BC Internationals: Mile contender Home of the Brave
Home of the Brave was pitched into last year’s Breeders’ Cup Turf Sprint (G1) when his chances of drawing into the Mile (G1) appeared dodgy, and it just didn’t pan out for him. Now trainer Hugo Palmer is happy to be in the “right” race as the speedy Godolphin runner tackles the Mile at Del Mar.
In his international profile for last year’s Breeders’ Cup, I thought that the Turf Sprint was the better spot, mainly because there was a superabundance of speed in the Mile. Instead of getting in a pace war while stepping up in trip, chasing a swift pace over Santa Anita’s downhill struck me as a reasonable option for a seven-furlong specialist. But Home of the Brave proved the fallacy of that logic when simply getting run off his feet and backing up to 11th.
I’d still think that the 2016 Mile wouldn’t have worked either, with What a View torching everyone with a wild early pace. Home of the Brave appeared to have a more realistic set-up in this year’s Mile, where he could have outfooted Heart to Heart early. But the pace complexion has changed, particularly with the addition of Midnight Storm. Now Home of the Brave will either have to gun it from post 9 and mix it up with other serious speed, or the free-running type will have to adjust to stalking on the fly.
On the plus side, Home of the Brave has been in good form all season. He successfully defended his title in Leicester’s King Richard III, motoring seven furlongs in front-running fashion in 1:22.24. Aside from the smart time, runner-up Tasleet furnishes a snappy form angle, as he’s gone on to win the Duke of York (G2) and place in the Diamond Jubilee (G1) at Royal Ascot, Haydock Sprint Cup (G1), and British Champions Sprint (G1).
Home of the Brave made it two straight in the Criterion (G3) over Newmarket’s July Course, where he was in the vanguard early before asserting.
In the Lennox (G2) at Glorious Goodwood, Home of the Brave was a heroic second in his wire attempt. After coming back to fight off Limato as the other closers (including Suedois) swooped, he never saw the 50-1 Breton Rock flying on the outside. The longshot winner excepted, the Lennox was a key race, as explained in Suedois’ profile.
Home of the Brave was more one-paced when third in the Park (G2) at Doncaster (click link for replay), the third straight race where he caught a rain-affected track. The result took on added importance in subsequent fall highlights. The victorious Aclaim went on to capture the Prix de la Foret (G1), and runner-up Nathra placed to Roly Poly in the Sun Chariot (G1) on the way to a fine fourth in the Queen Elizabeth II (G1).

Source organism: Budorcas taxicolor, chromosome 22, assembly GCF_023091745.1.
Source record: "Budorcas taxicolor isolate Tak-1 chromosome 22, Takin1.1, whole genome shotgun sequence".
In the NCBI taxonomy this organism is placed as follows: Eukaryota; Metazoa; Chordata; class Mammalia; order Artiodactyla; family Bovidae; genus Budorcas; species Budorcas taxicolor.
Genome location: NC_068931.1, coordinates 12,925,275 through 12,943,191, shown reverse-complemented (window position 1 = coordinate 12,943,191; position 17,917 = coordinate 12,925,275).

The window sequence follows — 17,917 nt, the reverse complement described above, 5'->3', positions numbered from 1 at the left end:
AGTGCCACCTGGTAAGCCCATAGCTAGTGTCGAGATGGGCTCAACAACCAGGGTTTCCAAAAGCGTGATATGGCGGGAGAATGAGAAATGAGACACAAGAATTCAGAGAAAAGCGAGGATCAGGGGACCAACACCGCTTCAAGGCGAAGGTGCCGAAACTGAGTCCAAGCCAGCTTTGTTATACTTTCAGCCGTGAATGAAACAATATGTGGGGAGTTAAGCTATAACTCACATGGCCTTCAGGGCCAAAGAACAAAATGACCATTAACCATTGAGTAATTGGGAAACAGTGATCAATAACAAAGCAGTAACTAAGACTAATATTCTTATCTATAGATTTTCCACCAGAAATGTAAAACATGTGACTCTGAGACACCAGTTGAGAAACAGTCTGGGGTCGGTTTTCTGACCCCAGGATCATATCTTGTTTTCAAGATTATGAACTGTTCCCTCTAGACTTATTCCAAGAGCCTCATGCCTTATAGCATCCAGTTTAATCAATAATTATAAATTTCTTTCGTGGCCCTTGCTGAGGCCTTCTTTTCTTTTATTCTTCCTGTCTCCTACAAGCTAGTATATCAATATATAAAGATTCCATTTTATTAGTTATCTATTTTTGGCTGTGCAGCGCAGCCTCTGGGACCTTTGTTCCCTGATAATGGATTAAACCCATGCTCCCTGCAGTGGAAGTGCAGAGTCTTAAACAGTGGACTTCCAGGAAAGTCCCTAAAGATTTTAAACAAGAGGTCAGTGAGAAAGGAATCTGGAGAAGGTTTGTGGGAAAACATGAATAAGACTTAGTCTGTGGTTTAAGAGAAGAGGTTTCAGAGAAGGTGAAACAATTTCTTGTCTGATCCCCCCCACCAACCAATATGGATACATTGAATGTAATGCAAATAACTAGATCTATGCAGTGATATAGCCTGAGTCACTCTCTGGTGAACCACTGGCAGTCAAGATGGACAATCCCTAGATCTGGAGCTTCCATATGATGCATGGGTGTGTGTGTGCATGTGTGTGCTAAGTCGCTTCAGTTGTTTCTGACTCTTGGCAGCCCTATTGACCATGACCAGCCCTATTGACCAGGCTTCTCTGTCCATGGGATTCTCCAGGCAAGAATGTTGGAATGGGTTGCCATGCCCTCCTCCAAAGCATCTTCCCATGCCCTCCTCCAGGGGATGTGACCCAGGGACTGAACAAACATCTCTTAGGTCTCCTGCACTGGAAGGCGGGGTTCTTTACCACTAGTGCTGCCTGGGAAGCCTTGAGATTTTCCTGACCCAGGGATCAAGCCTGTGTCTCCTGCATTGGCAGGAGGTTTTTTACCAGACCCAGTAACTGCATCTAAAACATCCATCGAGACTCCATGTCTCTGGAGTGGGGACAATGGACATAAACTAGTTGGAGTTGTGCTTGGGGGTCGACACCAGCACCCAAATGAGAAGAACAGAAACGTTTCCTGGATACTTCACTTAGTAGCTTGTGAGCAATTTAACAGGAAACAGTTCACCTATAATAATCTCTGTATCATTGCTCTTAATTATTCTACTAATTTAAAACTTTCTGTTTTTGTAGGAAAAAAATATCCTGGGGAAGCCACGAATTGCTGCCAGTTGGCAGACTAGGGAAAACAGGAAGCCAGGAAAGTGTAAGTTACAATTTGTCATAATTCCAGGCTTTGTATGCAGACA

Although Home of the Brave has coped with softish going, he excels on firm, and Palmer is adamant that the tight, turning track is just what he wants:
I think the mile at Del Mar, with the tight turns wilI really suit him. We just need to be lucky with our draw and he could be very dangerous on the front end of a race like that.
He ran in the Breeders’ Cup Turf Sprint last year and it was just the wrong race at the wrong time. He’s done precious little wrong this season. The ground was just a little bit loose and a bit tacky and dead at Doncaster last time. He did nothing wrong he was just beaten by a couple of horses who handled the ground better than him.
He loves that American fast ground, he’s been out there and trained on it last year and we’re really looking forward to having another go.
I’d be remiss not to mention that Godolphin’s A-lister in the Mile, Ribchester, will be quite happy to have a strong pace. Yet it’s not as if that’s Home of the Brave’s mission in this spot. Palmer’s longstanding aim to get him here is proof enough of that. The difficulty is seeing how he doesn’t get compromised with the other speed. Otherwise, he’s a classy trier who will enjoy the conditions, and he picks up Hall of Famer Mike Smith.
Photo by Jamie Newell/Horsephotos.com